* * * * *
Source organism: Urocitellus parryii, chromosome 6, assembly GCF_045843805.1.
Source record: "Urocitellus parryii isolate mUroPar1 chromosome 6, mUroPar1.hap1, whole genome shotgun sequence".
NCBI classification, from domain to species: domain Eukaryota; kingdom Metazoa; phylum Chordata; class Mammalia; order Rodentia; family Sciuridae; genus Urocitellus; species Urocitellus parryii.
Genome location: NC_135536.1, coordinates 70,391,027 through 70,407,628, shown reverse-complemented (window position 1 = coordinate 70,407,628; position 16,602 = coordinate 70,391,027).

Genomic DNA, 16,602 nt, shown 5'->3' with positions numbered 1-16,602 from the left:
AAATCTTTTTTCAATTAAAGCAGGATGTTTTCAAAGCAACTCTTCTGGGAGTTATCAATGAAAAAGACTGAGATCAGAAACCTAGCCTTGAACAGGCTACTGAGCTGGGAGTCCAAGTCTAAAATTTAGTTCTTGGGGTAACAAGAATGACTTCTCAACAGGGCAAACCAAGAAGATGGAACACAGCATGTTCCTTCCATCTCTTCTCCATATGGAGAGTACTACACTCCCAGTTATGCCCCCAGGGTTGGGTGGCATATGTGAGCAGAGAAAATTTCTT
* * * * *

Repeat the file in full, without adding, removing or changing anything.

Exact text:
Source organism: Urocitellus parryii, chromosome 6, assembly GCF_045843805.1.
Source record: "Urocitellus parryii isolate mUroPar1 chromosome 6, mUroPar1.hap1, whole genome shotgun sequence".
NCBI classification, from domain to species: domain Eukaryota; kingdom Metazoa; phylum Chordata; class Mammalia; order Rodentia; family Sciuridae; genus Urocitellus; species Urocitellus parryii.
Genome location: NC_135536.1, coordinates 70,391,027 through 70,407,628, shown reverse-complemented (window position 1 = coordinate 70,407,628; position 16,602 = coordinate 70,391,027).

Genomic DNA, 16,602 nt, shown 5'->3' with positions numbered 1-16,602 from the left:
AAATCTTTTTTCAATTAAAGCAGGATGTTTTCAAAGCAACTCTTCTGGGAGTTATCAATGAAAAAGACTGAGATCAGAAACCTAGCCTTGAACAGGCTACTGAGCTGGGAGTCCAAGTCTAAAATTTAGTTCTTGGGGTAACAAGAATGACTTCTCAACAGGGCAAACCAAGAAGATGGAACACAGCATGTTCCTTCCATCTCTTCTCCATATGGAGAGTACTACACTCCCAGTTATGCCCCCAGGGTTGGGTGGCATATGTGAGCAGAGAAAATTTCTT